Ukraine summit paves way for peace talks with Russia

Published June 17, 2024
European Commission President Ursula von der Leyen (left), with presidents of Switzerland, Ukraine, Chile and Canada, addresses the closing session.—AFP
European Commission President Ursula von der Leyen (left), with presidents of Switzerland, Ukraine, Chile and Canada, addresses the closing session.—AFP

BURGENSTOCK: Leaders and top officials from more than 90 states meeting for a summit on peace in Ukraine agreed on Sunday that Kyiv should enter dialogue with Russia on ending the war, while strongly supporting Ukraine’s independence and territorial integrity.

“We believe that reaching peace requires the involvement of and dialogue between all parties,” stated a final communique, supported by the vast majority of the countries that attended the two-day summit at the Burgenstock complex, dedicated to resolving the largest European conflict since World War II.

The declaration also urged a full exchange of prisoners of war and the return of deported children, besides reaffirming a commitment to the “territorial integrity of all states, including Ukraine”.

India, Saudi Arabia and the UAE did not back the document at the summit, snubbed by Russia and its ally China.

Final declaration fails to win Saudi, Indian and UAE support

After world leaders stood together to offer their support, Ukrainian President Volodymyr Zelensky voiced hope of garnering international agreement around a proposal to end the war that could eventually be presented to Moscow.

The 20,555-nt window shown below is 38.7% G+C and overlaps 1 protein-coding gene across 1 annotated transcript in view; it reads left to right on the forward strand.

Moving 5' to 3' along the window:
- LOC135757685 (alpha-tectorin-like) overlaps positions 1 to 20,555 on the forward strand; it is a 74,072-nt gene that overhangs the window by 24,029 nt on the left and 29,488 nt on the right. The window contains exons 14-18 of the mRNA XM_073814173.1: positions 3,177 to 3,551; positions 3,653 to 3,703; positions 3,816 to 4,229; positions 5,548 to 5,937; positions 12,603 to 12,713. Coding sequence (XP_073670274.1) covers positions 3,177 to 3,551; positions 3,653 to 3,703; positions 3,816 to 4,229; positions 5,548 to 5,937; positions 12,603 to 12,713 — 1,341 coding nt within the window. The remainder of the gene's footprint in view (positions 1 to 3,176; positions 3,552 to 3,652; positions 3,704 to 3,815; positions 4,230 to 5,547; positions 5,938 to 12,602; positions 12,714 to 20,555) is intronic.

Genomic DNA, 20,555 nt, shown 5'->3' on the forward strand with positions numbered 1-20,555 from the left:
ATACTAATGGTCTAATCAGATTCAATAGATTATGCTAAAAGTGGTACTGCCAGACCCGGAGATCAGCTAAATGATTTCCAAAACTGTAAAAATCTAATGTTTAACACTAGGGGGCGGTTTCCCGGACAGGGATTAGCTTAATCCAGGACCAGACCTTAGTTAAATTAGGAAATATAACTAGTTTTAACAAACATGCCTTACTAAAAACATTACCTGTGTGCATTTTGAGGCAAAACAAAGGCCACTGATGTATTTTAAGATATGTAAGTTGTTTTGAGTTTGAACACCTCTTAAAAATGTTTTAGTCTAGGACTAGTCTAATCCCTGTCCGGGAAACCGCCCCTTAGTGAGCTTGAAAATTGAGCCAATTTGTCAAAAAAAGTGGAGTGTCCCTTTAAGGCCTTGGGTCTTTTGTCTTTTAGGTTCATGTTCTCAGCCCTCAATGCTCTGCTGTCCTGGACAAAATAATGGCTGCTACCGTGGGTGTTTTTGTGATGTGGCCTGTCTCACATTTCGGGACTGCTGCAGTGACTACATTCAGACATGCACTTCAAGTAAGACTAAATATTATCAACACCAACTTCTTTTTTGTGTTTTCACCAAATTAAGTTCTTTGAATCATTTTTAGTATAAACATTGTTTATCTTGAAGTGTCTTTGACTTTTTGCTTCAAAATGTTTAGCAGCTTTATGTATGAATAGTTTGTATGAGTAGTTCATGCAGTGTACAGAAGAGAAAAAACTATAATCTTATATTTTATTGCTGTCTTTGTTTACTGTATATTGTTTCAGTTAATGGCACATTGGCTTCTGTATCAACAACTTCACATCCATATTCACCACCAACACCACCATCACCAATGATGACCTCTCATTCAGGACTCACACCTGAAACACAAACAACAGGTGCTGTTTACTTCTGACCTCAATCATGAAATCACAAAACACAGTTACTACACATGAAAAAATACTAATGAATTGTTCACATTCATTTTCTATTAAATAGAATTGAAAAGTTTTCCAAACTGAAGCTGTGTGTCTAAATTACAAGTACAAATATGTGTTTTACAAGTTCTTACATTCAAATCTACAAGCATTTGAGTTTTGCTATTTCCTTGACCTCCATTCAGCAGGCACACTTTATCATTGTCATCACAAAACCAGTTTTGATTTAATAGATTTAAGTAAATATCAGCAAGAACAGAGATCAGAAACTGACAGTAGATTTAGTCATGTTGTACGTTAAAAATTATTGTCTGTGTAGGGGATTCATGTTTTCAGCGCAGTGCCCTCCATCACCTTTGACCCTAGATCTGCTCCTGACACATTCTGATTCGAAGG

The summit focused on nuclear safety, food security, and freedom of navigation on the Black Sea.

Russian President Vladimir Putin earlier on Friday demanded Kyiv’s surrender as a basis for peace talks. His call for Ukraine to withdraw from the south and east of the country were widely dismissed at the summit, tho­ugh Kremlin insisted on Sunday that Ukraine “refl­ect” on Putin’s demands, considering the ground situation.

Canadian Prime Minis­ter Justin Trudeau in his final address said: “When a just and sustainable pea­ce comes, we will all be there to help Ukraine rebuild. The people who lost their lives, the families destr­oyed, they won’t be able to bring them back. That’s the most painful consequence of war: the hum­an suffering. This illegal war by Russia needs to end.”

But minds also turned to a potential second summit.

Swiss President Viola Amherd said: “One key question remains: how and when can Russia be included in the process? We have heard it in many of your statements: a lasting solution must involve both parties,” she said.

Zelensky did not say whether he was prepared to engage with Putin directly in talks to end the conflict.

Published in Dawn, June 17th, 2024

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